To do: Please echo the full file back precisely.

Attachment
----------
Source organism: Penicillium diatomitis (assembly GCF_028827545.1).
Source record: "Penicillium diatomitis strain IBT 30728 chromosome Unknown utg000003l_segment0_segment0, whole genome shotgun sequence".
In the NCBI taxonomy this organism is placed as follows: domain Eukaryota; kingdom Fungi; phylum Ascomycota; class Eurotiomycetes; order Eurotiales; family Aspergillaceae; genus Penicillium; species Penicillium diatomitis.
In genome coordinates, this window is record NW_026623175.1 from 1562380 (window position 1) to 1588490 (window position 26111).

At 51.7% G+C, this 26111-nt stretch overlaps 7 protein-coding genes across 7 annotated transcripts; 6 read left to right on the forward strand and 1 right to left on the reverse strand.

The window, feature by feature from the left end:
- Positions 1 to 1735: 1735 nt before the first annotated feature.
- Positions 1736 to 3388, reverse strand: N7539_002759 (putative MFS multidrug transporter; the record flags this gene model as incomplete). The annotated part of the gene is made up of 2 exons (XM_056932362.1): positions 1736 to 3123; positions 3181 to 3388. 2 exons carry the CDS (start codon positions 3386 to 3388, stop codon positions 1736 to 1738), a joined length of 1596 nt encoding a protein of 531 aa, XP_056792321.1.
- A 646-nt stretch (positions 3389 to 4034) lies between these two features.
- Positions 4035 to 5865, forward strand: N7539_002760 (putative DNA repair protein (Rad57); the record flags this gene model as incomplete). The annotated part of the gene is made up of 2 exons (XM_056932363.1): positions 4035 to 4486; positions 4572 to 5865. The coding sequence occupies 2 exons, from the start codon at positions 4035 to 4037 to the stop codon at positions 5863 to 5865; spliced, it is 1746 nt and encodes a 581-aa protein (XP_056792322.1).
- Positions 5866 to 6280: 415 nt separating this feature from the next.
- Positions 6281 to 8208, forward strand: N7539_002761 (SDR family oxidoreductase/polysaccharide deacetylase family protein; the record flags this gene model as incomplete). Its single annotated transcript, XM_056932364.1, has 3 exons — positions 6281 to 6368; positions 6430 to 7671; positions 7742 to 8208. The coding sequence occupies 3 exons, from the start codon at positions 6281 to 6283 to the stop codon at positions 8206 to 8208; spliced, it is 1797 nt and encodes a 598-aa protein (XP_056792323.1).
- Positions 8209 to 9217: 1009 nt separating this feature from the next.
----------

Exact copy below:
Source organism: Penicillium diatomitis (assembly GCF_028827545.1).
Source record: "Penicillium diatomitis strain IBT 30728 chromosome Unknown utg000003l_segment0_segment0, whole genome shotgun sequence".
In the NCBI taxonomy this organism is placed as follows: domain Eukaryota; kingdom Fungi; phylum Ascomycota; class Eurotiomycetes; order Eurotiales; family Aspergillaceae; genus Penicillium; species Penicillium diatomitis.
In genome coordinates, this window is record NW_026623175.1 from 1562380 (window position 1) to 1588490 (window position 26111).

At 51.7% G+C, this 26111-nt stretch overlaps 7 protein-coding genes across 7 annotated transcripts; 6 read left to right on the forward strand and 1 right to left on the reverse strand.

The window, feature by feature from the left end:
- Positions 1 to 1735: 1735 nt before the first annotated feature.
- Positions 1736 to 3388, reverse strand: N7539_002759 (putative MFS multidrug transporter; the record flags this gene model as incomplete). The annotated part of the gene is made up of 2 exons (XM_056932362.1): positions 1736 to 3123; positions 3181 to 3388. 2 exons carry the CDS (start codon positions 3386 to 3388, stop codon positions 1736 to 1738), a joined length of 1596 nt encoding a protein of 531 aa, XP_056792321.1.
- A 646-nt stretch (positions 3389 to 4034) lies between these two features.
- Positions 4035 to 5865, forward strand: N7539_002760 (putative DNA repair protein (Rad57); the record flags this gene model as incomplete). The annotated part of the gene is made up of 2 exons (XM_056932363.1): positions 4035 to 4486; positions 4572 to 5865. The coding sequence occupies 2 exons, from the start codon at positions 4035 to 4037 to the stop codon at positions 5863 to 5865; spliced, it is 1746 nt and encodes a 581-aa protein (XP_056792322.1).
- Positions 5866 to 6280: 415 nt separating this feature from the next.
- Positions 6281 to 8208, forward strand: N7539_002761 (SDR family oxidoreductase/polysaccharide deacetylase family protein; the record flags this gene model as incomplete). Its single annotated transcript, XM_056932364.1, has 3 exons — positions 6281 to 6368; positions 6430 to 7671; positions 7742 to 8208. The coding sequence occupies 3 exons, from the start codon at positions 6281 to 6283 to the stop codon at positions 8206 to 8208; spliced, it is 1797 nt and encodes a 598-aa protein (XP_056792323.1).
- Positions 8209 to 9217: 1009 nt separating this feature from the next.